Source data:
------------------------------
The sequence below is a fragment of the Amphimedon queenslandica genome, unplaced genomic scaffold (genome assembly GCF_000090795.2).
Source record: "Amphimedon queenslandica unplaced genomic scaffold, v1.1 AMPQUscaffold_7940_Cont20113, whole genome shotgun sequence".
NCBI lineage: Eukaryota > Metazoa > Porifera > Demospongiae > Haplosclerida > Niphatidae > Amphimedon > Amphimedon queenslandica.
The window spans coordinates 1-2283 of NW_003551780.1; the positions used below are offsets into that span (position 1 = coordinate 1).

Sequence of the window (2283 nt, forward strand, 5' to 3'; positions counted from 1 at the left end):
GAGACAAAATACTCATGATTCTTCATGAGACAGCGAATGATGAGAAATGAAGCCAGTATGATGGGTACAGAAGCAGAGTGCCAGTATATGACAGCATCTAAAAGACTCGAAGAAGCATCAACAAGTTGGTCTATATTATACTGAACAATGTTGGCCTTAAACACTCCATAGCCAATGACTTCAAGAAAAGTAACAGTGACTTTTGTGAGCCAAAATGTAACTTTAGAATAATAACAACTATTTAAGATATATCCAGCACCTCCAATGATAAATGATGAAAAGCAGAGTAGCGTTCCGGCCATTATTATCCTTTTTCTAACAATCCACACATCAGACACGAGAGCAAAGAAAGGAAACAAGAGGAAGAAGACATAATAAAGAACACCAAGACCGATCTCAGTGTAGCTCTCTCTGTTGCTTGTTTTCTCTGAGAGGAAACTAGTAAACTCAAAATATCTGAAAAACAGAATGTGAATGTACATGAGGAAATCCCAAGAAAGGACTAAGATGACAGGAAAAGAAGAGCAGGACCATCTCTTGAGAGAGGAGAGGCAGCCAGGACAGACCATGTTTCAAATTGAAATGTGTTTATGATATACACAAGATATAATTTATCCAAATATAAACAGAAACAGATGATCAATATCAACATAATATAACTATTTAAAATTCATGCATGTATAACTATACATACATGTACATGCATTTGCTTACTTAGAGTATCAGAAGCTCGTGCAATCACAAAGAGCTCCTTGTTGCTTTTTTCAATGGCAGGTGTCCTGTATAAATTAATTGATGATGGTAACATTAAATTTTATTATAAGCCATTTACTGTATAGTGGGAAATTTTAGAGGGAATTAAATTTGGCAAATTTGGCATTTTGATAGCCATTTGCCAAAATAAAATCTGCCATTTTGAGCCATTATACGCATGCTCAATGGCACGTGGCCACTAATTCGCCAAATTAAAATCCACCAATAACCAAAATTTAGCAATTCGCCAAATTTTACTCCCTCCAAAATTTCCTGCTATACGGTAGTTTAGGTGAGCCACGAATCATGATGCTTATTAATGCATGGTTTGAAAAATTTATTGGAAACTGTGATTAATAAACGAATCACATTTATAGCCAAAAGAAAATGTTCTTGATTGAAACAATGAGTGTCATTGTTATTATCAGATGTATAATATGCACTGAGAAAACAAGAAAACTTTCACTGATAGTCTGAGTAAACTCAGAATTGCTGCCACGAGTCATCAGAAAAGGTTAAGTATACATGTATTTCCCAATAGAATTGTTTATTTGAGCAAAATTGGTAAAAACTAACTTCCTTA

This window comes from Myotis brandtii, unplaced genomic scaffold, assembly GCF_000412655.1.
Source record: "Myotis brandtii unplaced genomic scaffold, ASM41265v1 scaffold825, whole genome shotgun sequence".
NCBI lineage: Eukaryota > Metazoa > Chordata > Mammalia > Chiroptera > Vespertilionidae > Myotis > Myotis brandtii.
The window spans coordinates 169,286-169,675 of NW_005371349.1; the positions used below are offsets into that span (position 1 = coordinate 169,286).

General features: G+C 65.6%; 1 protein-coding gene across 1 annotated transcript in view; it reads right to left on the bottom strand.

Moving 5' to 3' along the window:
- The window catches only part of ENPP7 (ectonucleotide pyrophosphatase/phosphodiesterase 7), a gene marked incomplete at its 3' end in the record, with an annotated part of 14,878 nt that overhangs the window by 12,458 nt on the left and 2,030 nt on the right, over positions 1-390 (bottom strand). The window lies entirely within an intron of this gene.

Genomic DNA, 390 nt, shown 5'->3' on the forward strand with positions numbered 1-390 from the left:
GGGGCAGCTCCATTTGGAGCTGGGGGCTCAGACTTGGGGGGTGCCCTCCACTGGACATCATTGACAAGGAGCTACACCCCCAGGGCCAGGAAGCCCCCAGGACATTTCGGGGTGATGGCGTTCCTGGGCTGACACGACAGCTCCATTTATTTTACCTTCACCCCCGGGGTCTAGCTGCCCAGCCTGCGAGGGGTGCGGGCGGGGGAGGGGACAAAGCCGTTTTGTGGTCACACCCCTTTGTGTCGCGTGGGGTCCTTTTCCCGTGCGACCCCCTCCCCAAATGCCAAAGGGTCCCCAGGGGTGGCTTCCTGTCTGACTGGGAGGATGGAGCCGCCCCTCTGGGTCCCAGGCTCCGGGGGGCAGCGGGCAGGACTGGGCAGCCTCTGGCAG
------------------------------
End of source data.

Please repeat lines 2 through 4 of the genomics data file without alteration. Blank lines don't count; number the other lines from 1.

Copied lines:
Source record: "Amphimedon queenslandica unplaced genomic scaffold, v1.1 AMPQUscaffold_7940_Cont20113, whole genome shotgun sequence".
NCBI lineage: Eukaryota > Metazoa > Porifera > Demospongiae > Haplosclerida > Niphatidae > Amphimedon > Amphimedon queenslandica.
The window spans coordinates 1-2283 of NW_003551780.1; the positions used below are offsets into that span (position 1 = coordinate 1).